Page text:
# Symplectic structure

An infinitesimal structure of order one on an even-dimensional smooth orientable manifold $M ^ {2n}$ which is defined by a non-degenerate $2$- form $\Phi$ on $M ^ {2n}$. Every tangent space $T _ {x} ( M ^ {2n} )$ has the structure of a symplectic space with skew-symmetric scalar product $\Phi ( X, Y)$. All frames tangent to $M ^ {2n}$ adapted to the symplectic structure (that is, frames with respect to which $\Phi$ has the canonical form $\Phi = 2 \sum _ {\alpha = 1 } ^ {n} \omega ^ \alpha \wedge \omega ^ {n + \alpha }$) form a principal fibre bundle over $M ^ {2n}$ whose structure group is the symplectic group $\mathop{\rm Sp} ( n)$. Specifying a symplectic structure on $M ^ {2n}$ is equivalent to specifying an $\mathop{\rm Sp} ( n)$- structure on $M ^ {2n}$( cf. $G$- structure).
Given a symplectic structure on $M ^ {2n}$, there is an isomorphism between the modules of vector fields and $1$- forms on $M ^ {2n}$, under which a vector field $X$ is associated with a $1$- form, $\omega _ {X} : Y \mapsto \Phi ( X, Y)$. In this context, the image of the Lie bracket $[ X, Y]$ is called the Poisson bracket $[ \omega _ {X} , \omega _ {Y} ]$. In particular, when $\omega _ {X}$ and $\omega _ {Y}$ are exact differentials, one obtains the concept of the Poisson bracket of two functions on $M ^ {2n}$, which generalizes the corresponding classical concept.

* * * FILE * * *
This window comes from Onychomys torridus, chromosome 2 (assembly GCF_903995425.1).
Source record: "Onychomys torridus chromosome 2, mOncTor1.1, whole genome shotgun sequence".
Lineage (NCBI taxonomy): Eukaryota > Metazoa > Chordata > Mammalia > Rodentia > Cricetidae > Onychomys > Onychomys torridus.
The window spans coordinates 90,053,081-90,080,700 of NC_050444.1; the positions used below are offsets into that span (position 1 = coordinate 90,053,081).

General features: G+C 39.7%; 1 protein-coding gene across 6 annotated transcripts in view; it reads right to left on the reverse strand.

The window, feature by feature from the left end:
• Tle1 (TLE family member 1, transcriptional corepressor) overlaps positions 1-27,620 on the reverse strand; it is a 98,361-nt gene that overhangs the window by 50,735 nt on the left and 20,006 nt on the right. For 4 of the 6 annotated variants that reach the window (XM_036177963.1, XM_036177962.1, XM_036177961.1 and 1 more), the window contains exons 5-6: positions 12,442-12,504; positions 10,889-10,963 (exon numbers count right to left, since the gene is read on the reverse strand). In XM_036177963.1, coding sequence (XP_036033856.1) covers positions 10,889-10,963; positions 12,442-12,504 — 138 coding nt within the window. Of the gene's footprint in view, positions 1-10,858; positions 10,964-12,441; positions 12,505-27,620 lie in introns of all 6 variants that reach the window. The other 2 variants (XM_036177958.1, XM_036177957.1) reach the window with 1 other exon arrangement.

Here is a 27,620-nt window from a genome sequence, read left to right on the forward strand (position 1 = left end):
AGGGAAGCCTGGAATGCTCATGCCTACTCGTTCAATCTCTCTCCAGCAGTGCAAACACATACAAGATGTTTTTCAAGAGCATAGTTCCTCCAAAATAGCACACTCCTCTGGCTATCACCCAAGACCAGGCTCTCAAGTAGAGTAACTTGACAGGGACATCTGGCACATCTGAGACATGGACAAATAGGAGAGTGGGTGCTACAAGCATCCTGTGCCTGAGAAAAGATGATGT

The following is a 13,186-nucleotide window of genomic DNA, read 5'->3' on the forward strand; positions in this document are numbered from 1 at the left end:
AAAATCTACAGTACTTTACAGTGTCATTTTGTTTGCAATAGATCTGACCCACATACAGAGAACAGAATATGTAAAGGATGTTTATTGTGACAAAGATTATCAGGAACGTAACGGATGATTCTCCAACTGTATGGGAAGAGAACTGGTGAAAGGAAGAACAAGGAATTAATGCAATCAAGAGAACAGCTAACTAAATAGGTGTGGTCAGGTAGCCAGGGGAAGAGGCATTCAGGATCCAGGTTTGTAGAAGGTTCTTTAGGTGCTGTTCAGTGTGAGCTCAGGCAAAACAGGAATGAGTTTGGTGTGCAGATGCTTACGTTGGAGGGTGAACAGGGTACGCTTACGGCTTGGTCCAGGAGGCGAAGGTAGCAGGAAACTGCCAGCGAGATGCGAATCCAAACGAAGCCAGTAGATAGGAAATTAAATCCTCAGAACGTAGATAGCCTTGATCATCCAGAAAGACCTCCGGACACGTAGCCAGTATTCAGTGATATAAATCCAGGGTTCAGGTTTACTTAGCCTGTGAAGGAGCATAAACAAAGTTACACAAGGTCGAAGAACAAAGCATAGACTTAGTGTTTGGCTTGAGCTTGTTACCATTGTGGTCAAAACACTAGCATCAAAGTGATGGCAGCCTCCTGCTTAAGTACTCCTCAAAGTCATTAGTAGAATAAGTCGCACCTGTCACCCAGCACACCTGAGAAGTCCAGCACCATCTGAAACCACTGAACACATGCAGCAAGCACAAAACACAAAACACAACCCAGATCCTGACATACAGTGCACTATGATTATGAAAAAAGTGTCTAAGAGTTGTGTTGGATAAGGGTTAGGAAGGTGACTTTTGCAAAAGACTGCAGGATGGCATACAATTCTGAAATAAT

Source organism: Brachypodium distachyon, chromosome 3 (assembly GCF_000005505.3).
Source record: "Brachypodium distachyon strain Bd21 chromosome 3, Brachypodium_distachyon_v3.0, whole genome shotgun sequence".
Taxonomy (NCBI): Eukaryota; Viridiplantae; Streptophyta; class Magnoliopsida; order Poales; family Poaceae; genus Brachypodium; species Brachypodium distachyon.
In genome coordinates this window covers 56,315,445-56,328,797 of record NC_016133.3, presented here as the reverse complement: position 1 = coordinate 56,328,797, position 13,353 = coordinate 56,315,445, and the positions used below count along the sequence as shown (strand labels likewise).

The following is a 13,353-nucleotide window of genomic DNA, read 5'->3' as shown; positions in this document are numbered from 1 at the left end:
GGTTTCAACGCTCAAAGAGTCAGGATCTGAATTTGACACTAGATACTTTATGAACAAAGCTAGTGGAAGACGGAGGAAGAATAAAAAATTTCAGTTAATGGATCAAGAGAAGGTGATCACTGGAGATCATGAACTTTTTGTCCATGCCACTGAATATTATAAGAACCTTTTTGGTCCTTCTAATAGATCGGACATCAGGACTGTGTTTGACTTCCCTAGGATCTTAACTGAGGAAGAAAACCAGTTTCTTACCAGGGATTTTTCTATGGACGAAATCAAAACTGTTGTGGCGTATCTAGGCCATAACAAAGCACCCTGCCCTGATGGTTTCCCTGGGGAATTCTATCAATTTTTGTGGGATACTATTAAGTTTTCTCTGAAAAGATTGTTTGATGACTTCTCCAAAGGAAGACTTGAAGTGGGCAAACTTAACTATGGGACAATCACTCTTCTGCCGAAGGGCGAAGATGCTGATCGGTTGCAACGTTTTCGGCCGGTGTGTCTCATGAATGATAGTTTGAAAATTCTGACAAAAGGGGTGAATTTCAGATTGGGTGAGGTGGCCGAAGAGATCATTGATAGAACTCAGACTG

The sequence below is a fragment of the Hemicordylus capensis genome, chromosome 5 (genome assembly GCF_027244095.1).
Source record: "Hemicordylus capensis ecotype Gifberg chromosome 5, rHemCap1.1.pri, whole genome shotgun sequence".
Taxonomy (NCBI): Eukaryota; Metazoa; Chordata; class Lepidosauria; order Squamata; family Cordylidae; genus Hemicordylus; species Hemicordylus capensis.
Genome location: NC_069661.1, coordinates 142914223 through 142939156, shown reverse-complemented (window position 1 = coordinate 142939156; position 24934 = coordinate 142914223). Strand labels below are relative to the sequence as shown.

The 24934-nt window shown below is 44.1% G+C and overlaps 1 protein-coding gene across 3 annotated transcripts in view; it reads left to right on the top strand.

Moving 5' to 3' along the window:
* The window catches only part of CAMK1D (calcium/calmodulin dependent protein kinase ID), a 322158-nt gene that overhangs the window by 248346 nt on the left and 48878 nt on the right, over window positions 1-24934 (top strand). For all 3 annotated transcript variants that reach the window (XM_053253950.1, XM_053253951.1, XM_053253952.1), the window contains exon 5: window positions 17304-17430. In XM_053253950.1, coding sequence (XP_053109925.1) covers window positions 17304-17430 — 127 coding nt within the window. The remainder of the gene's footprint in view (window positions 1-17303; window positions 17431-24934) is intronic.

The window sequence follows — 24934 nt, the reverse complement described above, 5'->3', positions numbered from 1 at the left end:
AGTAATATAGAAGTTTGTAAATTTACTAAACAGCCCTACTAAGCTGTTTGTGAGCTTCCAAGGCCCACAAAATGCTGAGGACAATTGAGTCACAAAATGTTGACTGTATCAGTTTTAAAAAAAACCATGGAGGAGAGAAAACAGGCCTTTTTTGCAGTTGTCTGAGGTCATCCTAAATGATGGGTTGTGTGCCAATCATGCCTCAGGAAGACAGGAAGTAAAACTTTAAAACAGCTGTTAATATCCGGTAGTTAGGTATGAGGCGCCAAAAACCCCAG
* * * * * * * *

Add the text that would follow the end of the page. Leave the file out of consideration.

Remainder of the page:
A symplectic structure is also called an almost-Hamiltonian structure, and if $\Phi$ is closed, i.e. $d \Phi = 0$, a Hamiltonian structure, though the condition $d \Phi = 0$ is sometimes included in the definition of a symplectic structure. These structures find application in global analytical mechanics, since the cotangent bundle $T ^ {*} ( M)$ of any smooth manifold $M$ admits a canonical Hamiltonian structure. It is defined by the form $\Phi = d \theta$, where the $1$- form $\theta$ on $T ^ {*} ( M)$, called the Liouville form, is given by: $\theta _ {u} ( X _ {u} ) = u ( \pi _ {*} X _ {u} )$ for any tangent vector $X _ {u}$ at the point $u \in T ^ {*} ( M)$, where $\pi$ is the projection $T ^ {*} ( M) \rightarrow M$. If one chooses local coordinates $x ^ {1} \dots x ^ {n}$ on $M$, and $u = y _ {i} ( u) dx _ {\pi ( u) } ^ {i}$, then $\theta = y _ {i} dx ^ {i}$, so that $\Phi = dy _ {i} \wedge dx ^ {i}$. In classical mechanics $M$ is interpreted as the configuration space and $T ^ {*} ( M)$ as the phase space.
A vector field $X$ on a manifold $M ^ {2n}$ with a Hamiltonian structure is called a Hamiltonian vector field (or a Hamiltonian system) if the $1$- form $\omega _ {X}$ is closed. If, in addition, it is exact, that is, $\omega _ {X} = - dH$, then $H$ is called a Hamiltonian on $M ^ {2n}$ and is a generalization of the corresponding classical concept.